The Russian Empire Under Pressure Military Defeat and Social Reform Military Defeat Russia took on Britain in the Crimean War and found that the European militaries were much more advanced Social Reform Russia’s economy based on serfs (almost slaves and could be bought and sold as slaves were and were tied to the land) Became apparent that emancipation of the serfs was necessary. Alexander II (1855-1881) was known as the reformist tsar and freed the serfs Implemented other political reforms as well such as the reformed legal system that was more like European systems, incorporating principles such as trial by jury.
The Russian Empire Under Pressure Industrialization Although industrialization had many successes in Russia, it was ultimately marred by worker discontent with poor working conditions and low standards of living.
The Russian Empire Under Pressure Repression and Revolution Anti-government protests increased in the last 30 years of the nineteenth century Mostly led by peasants, urban workers, and students Russian government reacted with harsh persecution and repression, rounding up hundreds of reformers in the 1870s. 1876 – Alexander II was assassinated, and Nicholas II (1894-1917) and his father brought an end to reforms Set the stage for the Russian Revolution and an end to the Romanov dynasty.
The Chinese Empire Under Siege The Qing empire had even more problems than the Ottoman and the Romanovs. The Opium War and the Unequal Treaties The Opium War (1839-1842) When European forces defeated the Chinese in the Opium Wars, the Qing rulers had to agree to treaties that carved their empire into European spheres of influence. Demonstrated how far behind Europeans the Chinese military had fallen. China lost a significant amount of previously owned territories. While they were technically independent, the Qing no longer controlled their economy.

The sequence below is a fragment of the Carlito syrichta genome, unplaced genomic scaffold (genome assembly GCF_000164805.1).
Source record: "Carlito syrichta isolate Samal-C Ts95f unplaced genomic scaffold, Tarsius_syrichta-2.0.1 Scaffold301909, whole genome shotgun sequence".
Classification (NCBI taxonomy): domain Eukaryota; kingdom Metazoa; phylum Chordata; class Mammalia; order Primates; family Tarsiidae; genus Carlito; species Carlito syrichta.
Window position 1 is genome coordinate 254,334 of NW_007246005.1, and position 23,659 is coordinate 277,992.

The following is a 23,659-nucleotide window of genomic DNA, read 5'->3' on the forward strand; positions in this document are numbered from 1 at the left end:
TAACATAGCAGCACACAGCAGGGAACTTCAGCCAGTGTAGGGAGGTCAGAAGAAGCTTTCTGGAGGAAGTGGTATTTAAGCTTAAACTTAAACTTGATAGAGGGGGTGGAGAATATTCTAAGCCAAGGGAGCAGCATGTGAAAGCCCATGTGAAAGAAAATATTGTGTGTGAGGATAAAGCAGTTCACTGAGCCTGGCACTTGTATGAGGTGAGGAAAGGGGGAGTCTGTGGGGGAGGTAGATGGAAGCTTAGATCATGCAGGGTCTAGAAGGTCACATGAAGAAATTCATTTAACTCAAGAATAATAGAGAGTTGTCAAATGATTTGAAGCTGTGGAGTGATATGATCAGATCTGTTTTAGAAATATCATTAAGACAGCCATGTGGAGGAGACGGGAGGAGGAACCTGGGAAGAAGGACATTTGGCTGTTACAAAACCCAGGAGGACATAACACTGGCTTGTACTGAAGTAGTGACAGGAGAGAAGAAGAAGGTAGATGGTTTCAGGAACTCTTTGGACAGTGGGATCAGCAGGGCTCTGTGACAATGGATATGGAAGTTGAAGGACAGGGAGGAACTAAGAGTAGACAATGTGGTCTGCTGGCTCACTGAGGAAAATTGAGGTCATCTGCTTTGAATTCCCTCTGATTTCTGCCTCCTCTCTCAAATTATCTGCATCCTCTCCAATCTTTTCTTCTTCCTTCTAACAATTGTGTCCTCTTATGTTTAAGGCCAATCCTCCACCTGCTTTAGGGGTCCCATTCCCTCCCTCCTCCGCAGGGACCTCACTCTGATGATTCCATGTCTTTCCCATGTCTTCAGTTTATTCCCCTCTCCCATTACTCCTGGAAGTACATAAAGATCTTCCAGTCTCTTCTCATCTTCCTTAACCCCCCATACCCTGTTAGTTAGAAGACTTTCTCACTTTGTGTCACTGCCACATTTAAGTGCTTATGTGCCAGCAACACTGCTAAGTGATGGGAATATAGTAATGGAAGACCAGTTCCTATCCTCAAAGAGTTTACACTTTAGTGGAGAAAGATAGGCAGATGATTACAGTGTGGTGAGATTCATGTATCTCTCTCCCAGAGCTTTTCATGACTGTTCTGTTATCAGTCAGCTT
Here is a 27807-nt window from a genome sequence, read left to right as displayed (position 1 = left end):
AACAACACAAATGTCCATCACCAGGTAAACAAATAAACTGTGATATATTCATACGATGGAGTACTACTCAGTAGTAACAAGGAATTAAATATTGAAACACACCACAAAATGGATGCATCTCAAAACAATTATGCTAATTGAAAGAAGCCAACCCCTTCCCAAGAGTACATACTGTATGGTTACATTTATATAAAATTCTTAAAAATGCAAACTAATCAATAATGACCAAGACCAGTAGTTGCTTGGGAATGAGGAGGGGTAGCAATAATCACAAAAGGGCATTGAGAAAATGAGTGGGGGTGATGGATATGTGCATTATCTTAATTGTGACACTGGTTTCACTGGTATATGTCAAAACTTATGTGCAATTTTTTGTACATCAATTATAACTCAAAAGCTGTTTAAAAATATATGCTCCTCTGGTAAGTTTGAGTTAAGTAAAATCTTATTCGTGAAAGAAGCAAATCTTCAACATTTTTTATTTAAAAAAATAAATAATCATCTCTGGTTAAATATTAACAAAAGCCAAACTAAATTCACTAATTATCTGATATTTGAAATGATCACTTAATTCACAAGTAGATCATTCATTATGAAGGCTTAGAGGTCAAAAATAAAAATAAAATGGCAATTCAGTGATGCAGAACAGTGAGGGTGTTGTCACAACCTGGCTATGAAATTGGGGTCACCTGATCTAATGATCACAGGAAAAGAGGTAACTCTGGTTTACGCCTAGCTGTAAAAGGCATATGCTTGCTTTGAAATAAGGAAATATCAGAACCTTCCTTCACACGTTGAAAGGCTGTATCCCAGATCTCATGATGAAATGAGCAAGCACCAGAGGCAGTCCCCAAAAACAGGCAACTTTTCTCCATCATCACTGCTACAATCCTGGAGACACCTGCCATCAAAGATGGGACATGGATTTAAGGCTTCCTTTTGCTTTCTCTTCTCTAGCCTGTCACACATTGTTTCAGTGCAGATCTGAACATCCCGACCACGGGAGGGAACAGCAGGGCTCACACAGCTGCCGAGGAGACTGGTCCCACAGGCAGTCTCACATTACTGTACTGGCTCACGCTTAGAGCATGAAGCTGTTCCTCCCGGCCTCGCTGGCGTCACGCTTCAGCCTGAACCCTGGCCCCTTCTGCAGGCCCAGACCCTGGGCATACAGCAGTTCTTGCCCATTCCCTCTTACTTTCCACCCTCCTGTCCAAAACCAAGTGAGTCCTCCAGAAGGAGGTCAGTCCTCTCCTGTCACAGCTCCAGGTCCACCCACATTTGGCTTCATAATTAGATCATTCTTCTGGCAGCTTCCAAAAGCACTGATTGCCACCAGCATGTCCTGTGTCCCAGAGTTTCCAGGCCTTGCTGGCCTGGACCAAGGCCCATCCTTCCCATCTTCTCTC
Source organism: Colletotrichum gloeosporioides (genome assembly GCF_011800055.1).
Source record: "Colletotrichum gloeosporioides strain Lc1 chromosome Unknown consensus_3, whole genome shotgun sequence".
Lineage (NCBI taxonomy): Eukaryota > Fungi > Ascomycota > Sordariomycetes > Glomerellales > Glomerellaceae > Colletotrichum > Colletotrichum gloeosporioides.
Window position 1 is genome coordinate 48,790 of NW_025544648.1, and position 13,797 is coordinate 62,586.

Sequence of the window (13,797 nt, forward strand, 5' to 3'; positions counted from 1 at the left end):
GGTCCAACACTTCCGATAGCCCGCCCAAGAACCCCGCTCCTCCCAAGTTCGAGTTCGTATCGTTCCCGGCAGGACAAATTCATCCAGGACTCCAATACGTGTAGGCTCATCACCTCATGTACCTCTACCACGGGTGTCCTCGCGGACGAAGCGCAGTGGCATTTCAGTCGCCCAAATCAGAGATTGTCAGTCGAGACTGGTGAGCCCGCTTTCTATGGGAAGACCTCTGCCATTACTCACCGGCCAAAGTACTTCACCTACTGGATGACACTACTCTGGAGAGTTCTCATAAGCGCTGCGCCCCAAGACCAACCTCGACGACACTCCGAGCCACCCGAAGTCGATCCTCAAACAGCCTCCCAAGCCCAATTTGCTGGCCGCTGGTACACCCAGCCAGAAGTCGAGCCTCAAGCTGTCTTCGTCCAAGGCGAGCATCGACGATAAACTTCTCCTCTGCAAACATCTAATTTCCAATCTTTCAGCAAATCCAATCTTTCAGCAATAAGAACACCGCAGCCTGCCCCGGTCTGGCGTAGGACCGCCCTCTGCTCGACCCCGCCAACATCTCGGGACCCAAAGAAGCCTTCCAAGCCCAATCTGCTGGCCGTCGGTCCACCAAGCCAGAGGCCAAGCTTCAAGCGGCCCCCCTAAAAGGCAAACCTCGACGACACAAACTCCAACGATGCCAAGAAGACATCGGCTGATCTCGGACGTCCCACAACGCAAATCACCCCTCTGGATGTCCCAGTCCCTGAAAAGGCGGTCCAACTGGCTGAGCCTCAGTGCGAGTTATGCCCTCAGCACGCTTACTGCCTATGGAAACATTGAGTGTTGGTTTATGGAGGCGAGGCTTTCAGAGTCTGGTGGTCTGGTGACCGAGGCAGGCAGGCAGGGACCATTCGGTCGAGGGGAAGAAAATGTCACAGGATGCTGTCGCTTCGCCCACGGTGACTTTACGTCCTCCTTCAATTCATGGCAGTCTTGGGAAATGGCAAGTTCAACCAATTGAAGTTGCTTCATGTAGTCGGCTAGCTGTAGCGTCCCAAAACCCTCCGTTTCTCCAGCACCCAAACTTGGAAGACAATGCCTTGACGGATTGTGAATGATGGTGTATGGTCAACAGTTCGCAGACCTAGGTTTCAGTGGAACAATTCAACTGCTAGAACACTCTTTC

The Chinese Empire Under Siege Internal disruptions and rebellions further weakened the central government so that the ruling elites were forced to make reforms that came too little and too late. The Taiping Rebellion (1850) Called for the destruction of the Qing dynasty and multiple radical reforms. Abolition of private property, equality of men and women, shared wealth, free public education, etc. Taiping rebellion was eventually put down, but only after a significant loss of life occurred (estimates range from 20 to 30 million)
The Chinese Empire Under Siege Reform Frustrated Multiple reform movements were implemented in China following the Taiping rebellion, but none occurred fast enough or made significant enough gains to make a true difference. Self-Strengthening Movement Hundred Days Reform Boxer rebellion
The Transformation of Japan Tokugawa Responded to foreign pressure in the late 1700s and early 1800s by attempting to close off Japan from foreigners 1853 – Admiral Matthew Perry took a fleet of U.S. gunships and forced Japan to open their trade ports. Led to a series of humiliating and unequal treaties for the Tokugawa Meiji Became Emperor in 1868 after the Tokugawa fall from power and brought Japan into the modern era through the Meiji Restoration reforms Japan became the leading power in Asia as a result